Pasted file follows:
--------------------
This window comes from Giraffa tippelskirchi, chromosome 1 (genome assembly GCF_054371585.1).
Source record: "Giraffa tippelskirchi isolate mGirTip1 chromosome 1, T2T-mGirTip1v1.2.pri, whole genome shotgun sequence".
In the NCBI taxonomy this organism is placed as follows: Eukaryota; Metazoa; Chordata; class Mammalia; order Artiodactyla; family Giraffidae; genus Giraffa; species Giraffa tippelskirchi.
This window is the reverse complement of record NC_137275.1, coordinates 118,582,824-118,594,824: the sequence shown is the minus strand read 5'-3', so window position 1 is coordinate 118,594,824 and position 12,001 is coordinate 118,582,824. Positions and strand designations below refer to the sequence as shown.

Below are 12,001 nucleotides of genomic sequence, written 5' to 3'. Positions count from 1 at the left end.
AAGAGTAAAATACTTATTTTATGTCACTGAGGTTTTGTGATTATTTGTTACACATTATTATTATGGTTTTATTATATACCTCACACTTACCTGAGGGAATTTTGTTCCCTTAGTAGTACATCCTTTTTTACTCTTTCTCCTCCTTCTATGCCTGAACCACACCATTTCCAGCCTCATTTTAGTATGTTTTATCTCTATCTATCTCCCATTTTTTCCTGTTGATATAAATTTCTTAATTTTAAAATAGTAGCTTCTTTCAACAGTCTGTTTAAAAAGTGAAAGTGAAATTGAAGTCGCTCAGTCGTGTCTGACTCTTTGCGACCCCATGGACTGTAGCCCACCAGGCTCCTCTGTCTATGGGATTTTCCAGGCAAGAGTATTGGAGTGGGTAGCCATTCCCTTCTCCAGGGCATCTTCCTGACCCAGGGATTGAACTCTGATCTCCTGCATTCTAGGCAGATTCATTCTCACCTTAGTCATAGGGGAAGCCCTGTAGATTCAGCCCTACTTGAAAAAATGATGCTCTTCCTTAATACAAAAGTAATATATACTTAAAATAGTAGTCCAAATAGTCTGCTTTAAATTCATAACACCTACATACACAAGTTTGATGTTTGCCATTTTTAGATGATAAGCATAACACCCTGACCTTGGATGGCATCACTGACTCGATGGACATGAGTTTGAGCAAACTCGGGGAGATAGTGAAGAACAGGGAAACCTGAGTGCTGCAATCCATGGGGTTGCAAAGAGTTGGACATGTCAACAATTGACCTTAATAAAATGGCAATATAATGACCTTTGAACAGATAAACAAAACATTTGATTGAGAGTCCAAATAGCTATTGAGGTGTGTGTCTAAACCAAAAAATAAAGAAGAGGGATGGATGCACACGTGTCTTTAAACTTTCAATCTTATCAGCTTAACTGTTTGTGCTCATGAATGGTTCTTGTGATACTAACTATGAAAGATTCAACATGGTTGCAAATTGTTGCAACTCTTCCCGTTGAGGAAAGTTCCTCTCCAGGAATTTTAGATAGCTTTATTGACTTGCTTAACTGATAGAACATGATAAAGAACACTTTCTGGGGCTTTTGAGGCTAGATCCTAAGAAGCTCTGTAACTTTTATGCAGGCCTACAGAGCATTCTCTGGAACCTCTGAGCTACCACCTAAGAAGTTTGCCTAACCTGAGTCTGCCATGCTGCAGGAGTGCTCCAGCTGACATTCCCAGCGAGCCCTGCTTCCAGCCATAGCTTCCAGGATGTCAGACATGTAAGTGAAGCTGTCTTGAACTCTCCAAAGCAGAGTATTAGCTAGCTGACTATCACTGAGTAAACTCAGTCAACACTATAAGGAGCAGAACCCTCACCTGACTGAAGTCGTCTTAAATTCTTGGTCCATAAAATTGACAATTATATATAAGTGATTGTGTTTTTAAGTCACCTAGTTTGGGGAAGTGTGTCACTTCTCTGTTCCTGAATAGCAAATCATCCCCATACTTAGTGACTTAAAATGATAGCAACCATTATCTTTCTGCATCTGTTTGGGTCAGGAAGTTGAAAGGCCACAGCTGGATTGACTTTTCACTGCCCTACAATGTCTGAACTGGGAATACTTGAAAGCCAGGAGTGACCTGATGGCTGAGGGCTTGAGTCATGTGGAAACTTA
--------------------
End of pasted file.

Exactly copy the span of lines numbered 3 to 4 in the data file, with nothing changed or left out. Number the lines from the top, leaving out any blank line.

In the NCBI taxonomy this organism is placed as follows: Eukaryota; Metazoa; Chordata; class Mammalia; order Artiodactyla; family Giraffidae; genus Giraffa; species Giraffa tippelskirchi.
This window is the reverse complement of record NC_137275.1, coordinates 118,582,824-118,594,824: the sequence shown is the minus strand read 5'-3', so window position 1 is coordinate 118,594,824 and position 12,001 is coordinate 118,582,824. Positions and strand designations below refer to the sequence as shown.